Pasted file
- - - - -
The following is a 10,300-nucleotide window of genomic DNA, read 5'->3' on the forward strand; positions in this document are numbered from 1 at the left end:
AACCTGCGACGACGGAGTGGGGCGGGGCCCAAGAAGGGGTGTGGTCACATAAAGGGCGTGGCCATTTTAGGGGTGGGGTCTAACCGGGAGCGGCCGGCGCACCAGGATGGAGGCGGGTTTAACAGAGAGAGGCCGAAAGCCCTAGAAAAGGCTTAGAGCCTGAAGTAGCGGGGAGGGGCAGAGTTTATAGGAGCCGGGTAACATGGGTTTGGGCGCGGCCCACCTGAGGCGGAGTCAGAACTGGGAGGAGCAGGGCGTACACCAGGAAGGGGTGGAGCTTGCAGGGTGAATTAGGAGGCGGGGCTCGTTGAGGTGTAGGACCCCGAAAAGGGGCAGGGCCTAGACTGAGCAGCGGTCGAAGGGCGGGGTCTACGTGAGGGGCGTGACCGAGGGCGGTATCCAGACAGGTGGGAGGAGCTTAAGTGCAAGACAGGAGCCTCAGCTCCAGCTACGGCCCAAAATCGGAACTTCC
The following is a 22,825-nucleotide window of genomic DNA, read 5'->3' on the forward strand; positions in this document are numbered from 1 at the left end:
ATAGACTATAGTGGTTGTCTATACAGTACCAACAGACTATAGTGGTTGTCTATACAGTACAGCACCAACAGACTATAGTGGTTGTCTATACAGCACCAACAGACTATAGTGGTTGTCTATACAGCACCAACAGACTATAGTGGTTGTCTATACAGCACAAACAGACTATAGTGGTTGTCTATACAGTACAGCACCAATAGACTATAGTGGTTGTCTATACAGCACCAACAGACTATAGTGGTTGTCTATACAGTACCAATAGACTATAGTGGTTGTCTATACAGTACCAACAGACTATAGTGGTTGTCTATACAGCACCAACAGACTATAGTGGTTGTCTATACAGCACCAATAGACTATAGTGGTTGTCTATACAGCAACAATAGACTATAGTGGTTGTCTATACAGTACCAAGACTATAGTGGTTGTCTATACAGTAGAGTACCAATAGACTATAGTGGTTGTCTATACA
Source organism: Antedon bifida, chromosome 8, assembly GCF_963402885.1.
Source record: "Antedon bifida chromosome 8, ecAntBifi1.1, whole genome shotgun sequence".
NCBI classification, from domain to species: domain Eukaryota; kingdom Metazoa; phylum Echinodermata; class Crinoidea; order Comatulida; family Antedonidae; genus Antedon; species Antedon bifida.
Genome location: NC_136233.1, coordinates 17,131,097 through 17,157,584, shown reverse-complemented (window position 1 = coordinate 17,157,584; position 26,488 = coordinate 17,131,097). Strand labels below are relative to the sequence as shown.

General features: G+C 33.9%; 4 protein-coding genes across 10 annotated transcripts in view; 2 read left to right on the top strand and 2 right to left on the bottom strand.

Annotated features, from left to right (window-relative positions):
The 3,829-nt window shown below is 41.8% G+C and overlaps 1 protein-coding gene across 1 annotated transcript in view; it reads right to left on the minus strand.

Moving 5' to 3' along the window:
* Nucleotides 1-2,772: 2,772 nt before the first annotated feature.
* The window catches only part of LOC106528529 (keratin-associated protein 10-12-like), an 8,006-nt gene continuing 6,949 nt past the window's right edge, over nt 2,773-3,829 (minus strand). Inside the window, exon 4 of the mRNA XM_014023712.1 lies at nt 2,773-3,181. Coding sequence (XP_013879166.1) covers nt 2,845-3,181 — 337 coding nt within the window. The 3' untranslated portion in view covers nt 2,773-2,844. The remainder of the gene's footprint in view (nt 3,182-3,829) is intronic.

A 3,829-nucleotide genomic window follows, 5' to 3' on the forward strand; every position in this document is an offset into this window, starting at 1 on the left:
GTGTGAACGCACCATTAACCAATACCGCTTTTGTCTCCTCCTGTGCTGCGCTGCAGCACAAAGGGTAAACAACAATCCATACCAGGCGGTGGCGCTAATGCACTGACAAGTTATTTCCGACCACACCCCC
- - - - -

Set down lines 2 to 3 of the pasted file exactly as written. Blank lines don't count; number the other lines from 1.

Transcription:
AACCTGCGACGACGGAGTGGGGCGGGGCCCAAGAAGGGGTGTGGTCACATAAAGGGCGTGGCCATTTTAGGGGTGGGGTCTAACCGGGAGCGGCCGGCGCACCAGGATGGAGGCGGGTTTAACAGAGAGAGGCCGAAAGCCCTAGAAAAGGCTTAGAGCCTGAAGTAGCGGGGAGGGGCAGAGTTTATAGGAGCCGGGTAACATGGGTTTGGGCGCGGCCCACCTGAGGCGGAGTCAGAACTGGGAGGAGCAGGGCGTACACCAGGAAGGGGTGGAGCTTGCAGGGTGAATTAGGAGGCGGGGCTCGTTGAGGTGTAGGACCCCGAAAAGGGGCAGGGCCTAGACTGAGCAGCGGTCGAAGGGCGGGGTCTACGTGAGGGGCGTGACCGAGGGCGGTATCCAGACAGGTGGGAGGAGCTTAAGTGCAAGACAGGAGCCTCAGCTCCAGCTACGGCCCAAAATCGGAACTTCC
The following is a 22,825-nucleotide window of genomic DNA, read 5'->3' on the forward strand; positions in this document are numbered from 1 at the left end: